Find the balance between cozy and clutter-free

            “Everything in the room should have a purpose with no clutter or unnecessary frills,” says host Kelly from Austin, Texas. “Having said that, it doesn't mean the room shouldn't be stylish or have a lovely, warm, cozy feel.” Of course, there’s no one-size-fits all approach to this—the right balance can depend on your space, property type, and host style. But here are some guidelines to consider:

            • Don’t get too personal. Try to keep guest areas free of your family photos, kids’ artwork, or other very personal items.
            • Personality, on the other hand, is welcome. Framed local artwork, a quirky piece of furniture, or a one-of-a-kind mirror can make your space stand out.
            • Add decorative objects—just not too many. Whether it’s plants, throw pillows, or small sculptures, three-dimensional items can help give your space a homey feel. The trick is to use them sparingly and to arrange them in an intentional way.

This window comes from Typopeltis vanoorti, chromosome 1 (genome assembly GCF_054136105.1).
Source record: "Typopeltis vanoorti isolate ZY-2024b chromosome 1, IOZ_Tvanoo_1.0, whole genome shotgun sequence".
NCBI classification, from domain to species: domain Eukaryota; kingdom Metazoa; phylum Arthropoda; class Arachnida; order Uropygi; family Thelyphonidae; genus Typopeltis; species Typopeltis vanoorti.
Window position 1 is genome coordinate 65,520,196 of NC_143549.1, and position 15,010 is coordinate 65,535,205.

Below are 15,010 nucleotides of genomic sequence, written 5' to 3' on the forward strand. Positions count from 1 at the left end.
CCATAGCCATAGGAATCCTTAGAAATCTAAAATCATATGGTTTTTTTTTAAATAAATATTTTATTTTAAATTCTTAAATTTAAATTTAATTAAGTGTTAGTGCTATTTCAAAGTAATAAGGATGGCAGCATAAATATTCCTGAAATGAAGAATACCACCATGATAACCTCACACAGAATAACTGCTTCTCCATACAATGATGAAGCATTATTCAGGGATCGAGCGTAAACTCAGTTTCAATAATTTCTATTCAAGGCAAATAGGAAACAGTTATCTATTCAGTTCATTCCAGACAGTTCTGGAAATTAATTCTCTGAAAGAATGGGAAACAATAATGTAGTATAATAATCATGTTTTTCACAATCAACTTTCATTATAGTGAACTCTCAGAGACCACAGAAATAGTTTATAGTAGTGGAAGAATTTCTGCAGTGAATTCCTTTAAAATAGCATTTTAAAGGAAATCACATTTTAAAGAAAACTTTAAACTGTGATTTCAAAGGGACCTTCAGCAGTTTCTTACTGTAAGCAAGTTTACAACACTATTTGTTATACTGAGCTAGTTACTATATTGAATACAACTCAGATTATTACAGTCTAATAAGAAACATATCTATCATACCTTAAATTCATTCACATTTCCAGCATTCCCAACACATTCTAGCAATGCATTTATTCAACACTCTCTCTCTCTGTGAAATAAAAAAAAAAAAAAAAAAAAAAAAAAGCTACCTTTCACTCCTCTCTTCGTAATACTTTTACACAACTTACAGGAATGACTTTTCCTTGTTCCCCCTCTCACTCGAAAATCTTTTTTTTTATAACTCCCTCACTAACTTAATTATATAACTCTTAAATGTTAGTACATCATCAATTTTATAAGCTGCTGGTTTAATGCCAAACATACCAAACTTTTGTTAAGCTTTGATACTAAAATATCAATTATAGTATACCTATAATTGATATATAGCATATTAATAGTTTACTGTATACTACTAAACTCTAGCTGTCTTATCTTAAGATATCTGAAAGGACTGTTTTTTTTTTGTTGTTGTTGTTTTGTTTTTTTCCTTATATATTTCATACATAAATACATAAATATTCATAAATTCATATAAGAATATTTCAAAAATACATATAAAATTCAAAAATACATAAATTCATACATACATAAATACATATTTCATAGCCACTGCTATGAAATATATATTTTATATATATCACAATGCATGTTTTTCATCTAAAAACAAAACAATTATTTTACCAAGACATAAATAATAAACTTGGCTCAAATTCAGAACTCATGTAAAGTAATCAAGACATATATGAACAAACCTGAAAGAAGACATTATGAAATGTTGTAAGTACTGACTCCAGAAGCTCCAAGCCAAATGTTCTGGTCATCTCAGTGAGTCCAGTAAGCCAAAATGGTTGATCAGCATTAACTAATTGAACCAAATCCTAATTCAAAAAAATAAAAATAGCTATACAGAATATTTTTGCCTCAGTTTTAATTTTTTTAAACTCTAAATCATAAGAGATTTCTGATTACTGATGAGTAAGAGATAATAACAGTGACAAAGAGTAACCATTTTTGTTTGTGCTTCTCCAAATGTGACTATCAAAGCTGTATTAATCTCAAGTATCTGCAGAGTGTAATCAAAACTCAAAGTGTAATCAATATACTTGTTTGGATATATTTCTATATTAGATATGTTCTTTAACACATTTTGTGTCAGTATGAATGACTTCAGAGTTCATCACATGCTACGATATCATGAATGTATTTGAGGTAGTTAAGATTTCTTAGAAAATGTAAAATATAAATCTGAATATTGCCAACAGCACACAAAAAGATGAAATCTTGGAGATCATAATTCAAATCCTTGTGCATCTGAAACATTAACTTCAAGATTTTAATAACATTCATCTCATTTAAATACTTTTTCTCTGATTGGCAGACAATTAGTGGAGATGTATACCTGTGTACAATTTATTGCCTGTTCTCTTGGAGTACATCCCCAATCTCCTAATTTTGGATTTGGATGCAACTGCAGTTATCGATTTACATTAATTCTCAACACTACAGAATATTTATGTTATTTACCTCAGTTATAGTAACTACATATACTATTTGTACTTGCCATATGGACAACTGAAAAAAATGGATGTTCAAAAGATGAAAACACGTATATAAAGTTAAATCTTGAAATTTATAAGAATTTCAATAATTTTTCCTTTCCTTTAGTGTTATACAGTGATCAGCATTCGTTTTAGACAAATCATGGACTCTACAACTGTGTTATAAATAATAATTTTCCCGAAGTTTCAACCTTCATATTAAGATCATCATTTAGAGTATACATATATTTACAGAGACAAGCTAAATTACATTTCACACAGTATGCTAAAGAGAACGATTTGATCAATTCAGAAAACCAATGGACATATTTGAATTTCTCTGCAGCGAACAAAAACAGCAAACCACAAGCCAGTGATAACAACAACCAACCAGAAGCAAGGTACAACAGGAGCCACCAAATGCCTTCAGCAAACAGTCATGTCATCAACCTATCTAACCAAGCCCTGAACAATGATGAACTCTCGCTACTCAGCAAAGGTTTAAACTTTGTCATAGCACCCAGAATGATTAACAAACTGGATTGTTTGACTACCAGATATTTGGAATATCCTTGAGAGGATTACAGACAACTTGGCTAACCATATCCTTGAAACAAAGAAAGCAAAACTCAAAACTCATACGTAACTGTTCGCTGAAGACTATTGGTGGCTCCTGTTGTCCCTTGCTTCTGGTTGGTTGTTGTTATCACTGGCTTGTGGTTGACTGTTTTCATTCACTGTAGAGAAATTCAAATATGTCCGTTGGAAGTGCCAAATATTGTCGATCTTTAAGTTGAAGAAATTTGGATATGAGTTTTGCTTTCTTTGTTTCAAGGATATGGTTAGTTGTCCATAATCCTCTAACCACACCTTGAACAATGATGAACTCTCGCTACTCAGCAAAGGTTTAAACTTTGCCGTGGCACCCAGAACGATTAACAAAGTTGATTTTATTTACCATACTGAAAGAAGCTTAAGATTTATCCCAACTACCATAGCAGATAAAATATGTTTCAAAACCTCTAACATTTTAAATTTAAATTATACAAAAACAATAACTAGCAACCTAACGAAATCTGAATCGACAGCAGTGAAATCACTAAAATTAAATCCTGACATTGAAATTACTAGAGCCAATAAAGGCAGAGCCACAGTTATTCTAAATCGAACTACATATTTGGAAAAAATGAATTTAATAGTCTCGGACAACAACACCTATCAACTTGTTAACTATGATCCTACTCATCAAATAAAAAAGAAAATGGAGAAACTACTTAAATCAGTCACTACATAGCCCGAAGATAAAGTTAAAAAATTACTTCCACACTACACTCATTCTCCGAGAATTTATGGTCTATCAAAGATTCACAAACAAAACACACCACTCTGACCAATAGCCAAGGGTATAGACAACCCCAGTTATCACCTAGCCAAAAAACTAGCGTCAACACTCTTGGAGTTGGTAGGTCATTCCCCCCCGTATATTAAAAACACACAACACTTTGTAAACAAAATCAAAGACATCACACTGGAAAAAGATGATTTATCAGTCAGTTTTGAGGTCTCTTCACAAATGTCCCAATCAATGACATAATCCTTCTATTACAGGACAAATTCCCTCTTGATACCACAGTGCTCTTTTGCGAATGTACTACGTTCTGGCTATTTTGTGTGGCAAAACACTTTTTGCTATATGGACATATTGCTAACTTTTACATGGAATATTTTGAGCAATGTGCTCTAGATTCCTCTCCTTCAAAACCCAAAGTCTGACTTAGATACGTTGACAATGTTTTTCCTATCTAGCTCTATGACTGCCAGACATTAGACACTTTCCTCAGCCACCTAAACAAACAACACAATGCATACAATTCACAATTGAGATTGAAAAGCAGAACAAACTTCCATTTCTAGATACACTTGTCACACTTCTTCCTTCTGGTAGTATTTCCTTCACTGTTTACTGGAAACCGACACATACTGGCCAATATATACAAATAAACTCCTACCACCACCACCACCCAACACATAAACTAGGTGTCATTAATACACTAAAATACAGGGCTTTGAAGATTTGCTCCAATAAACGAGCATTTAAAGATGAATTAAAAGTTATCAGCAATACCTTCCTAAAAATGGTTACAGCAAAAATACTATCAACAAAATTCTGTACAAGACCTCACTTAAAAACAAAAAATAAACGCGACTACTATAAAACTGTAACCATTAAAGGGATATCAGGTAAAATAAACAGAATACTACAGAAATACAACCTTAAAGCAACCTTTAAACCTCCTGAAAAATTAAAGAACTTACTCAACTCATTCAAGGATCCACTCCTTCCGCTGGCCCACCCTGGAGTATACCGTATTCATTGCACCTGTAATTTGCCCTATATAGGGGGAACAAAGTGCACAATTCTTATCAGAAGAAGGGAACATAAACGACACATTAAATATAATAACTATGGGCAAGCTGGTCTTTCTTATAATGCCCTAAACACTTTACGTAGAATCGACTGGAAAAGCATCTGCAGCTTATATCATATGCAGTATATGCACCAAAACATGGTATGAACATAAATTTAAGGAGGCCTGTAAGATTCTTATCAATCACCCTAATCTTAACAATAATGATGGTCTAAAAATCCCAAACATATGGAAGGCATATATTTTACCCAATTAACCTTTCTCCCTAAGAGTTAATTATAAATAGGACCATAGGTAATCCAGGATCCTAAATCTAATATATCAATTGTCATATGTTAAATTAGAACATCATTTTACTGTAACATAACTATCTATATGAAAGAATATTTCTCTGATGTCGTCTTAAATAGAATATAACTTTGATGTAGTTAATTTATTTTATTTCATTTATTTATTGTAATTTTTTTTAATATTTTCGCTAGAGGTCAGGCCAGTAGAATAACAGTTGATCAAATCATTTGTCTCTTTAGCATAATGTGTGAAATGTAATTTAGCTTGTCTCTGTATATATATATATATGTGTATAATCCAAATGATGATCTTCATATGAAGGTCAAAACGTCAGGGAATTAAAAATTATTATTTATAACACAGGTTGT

• Get inspired by Airbnb Plus hosts, whose spaces are known for cohesive design full of personality. Browse their listings or watch the how-to videos they helped create.

            With these tips in mind, you’ll be on your way to a tidier, more welcoming space guests will love. Happy decluttering!

            Highlights

            • A clutter-free space is more welcoming for guests and easier to clean between stays

              • Guests need room for their things in the bedroom, bathroom, and kitchen

                • Check regularly for items left behind by previous guests

                  • Find the right balance so your space doesn’t feel sterile

                    Airbnb
                    10 ta’ Fra, 2020